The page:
Life After Cervical Disc Replacement: 5 Keys for Recovery
Less Invasive, Better Outcomes
One of a couple treatments for disc problems in the neck, cervical disc replacement (CDR)—in which a damaged disc is replaced with a prosthetic—has made a name for itself in the surgical community. Some studies have even found that, compared to alternatives like anterior cervical discectomy and fusion (ACDF), this minimally-invasive procedure yields better overall results in the mid to long-term.  Many factors need to be weighed by both doctor and patient, but CDR is certainly worth considering.
No matter how successful the procedure is itself, though, outcomes and relief also depend a great deal on what happens during recovery. Preparation for life after surgery—for the moment you get back from the hospital—is essential. What should you keep in mind? Here are 5 keys to recovery:
1. Make Sure You Have What You Need
Following the procedure, there will be a period of time when you’ll need to wear a specialized neck brace. In addition, you may need other equipment like a cane or walker, as well as benches or tube-seats for the bathroom. A long-handled reacher may also be helpful to avoid strain from trying to get to items that are harder to get to. It may be a good idea to have a physical therapist take a look at your home to see what you might need, and you should also check to see what tools or instruments your insurance covers.
2. Take Care of Transportation Needs
It’s important to remember that following cervical disc replacement there will be a long period during which you should not drive (or really move your head much at all). Make sure you secure transportation back from the hospital when you’re released; have a friend or loved one ready to take you home. Furthermore, during recovery make sure not to drive until you’ve gotten the go-ahead from your doctor.
3. Prepare the Home
Prior to going into surgery, take some steps to ensure your home is ready for your recovery. Here are some quick ideas: 
- Keep phones in convenient, easy-to-reach areas.
- Prepare foods or purchase easy to cook meals.
- Strategically stow away clothes and shoes at easy-to-access heights to avoid bending or reaching.
- As with clothing, put necessary kitchen appliances, pots, pans, and dishes in higher, strategically accessible places to avoid bending.
- Get rid of throw rugs or other trip hazards within the home.
4. Be Mindful of Medications
Following surgery, you’ll be prescribed drugs to help manage pain and inflammation. In some cases, opioids like Percocet or Oxycontin may be indicated to manage discomfort; while these are highly effective, they also are habit-forming and have significant side-effects. Follow directions closely and do your best to minimize use as much as possible. Once you find you no longer need them, return any unused pills to the pharmacy for safe disposal; don’t keep them around the house.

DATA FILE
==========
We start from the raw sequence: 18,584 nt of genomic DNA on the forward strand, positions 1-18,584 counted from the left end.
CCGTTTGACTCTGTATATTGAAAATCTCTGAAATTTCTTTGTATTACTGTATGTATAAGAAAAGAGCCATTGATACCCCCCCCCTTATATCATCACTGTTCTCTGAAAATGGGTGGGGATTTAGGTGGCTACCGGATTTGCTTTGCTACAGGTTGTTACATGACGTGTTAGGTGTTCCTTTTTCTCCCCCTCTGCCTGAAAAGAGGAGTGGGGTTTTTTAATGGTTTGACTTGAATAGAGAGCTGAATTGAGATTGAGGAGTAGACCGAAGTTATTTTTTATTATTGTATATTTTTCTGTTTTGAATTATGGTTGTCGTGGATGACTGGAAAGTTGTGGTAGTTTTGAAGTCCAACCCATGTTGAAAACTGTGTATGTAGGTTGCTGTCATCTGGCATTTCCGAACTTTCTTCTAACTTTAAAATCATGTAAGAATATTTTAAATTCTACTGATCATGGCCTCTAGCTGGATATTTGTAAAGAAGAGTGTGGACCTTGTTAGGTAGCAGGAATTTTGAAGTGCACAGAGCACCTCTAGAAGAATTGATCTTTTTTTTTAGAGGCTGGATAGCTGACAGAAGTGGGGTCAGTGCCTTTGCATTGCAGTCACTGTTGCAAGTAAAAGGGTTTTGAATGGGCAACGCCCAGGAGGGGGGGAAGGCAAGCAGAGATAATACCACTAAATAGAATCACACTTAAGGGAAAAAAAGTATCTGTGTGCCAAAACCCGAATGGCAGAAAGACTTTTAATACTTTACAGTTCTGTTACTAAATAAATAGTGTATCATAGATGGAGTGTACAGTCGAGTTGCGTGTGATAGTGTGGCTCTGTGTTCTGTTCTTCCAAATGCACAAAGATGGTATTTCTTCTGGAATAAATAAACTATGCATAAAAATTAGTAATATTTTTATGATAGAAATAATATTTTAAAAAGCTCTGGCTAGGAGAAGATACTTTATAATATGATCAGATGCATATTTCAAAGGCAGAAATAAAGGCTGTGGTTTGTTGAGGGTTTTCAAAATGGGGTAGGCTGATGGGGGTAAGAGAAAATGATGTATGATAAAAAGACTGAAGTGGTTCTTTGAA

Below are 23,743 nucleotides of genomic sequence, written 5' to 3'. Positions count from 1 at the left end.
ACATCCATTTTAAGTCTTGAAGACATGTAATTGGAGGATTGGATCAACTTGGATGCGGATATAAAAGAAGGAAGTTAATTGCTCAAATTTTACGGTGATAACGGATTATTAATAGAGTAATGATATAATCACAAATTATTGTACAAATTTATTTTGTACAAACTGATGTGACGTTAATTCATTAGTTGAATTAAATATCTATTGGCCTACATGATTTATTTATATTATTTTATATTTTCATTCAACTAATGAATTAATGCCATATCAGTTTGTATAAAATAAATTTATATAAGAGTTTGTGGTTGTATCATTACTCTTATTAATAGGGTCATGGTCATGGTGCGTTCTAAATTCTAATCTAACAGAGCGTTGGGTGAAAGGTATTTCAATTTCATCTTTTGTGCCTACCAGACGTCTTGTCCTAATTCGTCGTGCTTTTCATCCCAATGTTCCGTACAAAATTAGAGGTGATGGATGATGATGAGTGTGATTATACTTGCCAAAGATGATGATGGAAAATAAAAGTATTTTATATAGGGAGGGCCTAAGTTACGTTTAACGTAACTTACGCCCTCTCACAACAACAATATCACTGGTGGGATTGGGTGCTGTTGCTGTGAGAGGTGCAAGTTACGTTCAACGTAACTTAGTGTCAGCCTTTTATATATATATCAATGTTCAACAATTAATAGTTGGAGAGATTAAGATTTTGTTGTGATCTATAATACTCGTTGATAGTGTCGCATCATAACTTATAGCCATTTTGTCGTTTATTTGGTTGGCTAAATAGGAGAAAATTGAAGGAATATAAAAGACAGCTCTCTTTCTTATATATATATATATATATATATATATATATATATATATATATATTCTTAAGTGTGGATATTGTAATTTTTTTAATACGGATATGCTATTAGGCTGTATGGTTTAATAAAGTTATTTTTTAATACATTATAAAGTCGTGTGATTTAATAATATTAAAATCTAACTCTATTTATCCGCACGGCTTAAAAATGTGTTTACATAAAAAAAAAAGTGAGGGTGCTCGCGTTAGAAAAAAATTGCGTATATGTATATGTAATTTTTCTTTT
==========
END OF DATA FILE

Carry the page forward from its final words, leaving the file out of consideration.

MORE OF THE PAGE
5. Stay Alert
Recovery should be a period of vigilance and care. Not only do you need to make sure you’re following through on any medications or physical therapy, but you should also be paying attention to how you feel. If anything seems off—particularly if there is excessive pain or heat sensations—let your doctor know as soon as possible. Be conservative, too, about what you can and cannot do and try not to rush back into activity, hard as that may be. In this way, you’ll ensure safe recovery.
Getting Back on Track
Clearly, recovery from cervical disc replacement is a process, but the good news is that a vast majority of patients achieve desired results. Complications are rare and satisfaction with the procedure is very high.  However, alongside the procedure and quality of care itself, the patient is a big part of what determines success. By being careful and smart, recovery will be successful, and brighter and pain-free days will return.
If you suffer from neck or spine problems, the team at North American Spine can help. These experts employ the latest and best in minimally-invasive procedures to ensure positive outcomes for their patients. Learn more about what they do by calling 469-638-0208 today!
- Hu, Yan, Guohua Lv, Siying Ren, and Daniel Johansen. 2016. “Mid- To Long-Term Outcomes Of Cervical Disc Arthroplasty Versus Anterior Cervical Discectomy And Fusion For Treatment Of Symptomatic Cervical Disc Disease: A Systematic Review And Meta-Analysis Of Eight Prospective Randomized Controlled Trials”. PLoS ONE11 (2): e0149312. Public Library of Science (PLoS). doi:10.1371/journal.pone.0149312.
- Todd J. Albert, MD, and MD Thomas G. Lowe. 2018. “Cervical Spine Surgery: Preparation Steps”. Spineuniverse. Accessed November 30 2018. https://www.spineuniverse.com/treatments/surgery/cervical/cervical-spine-surgery-preparation-steps.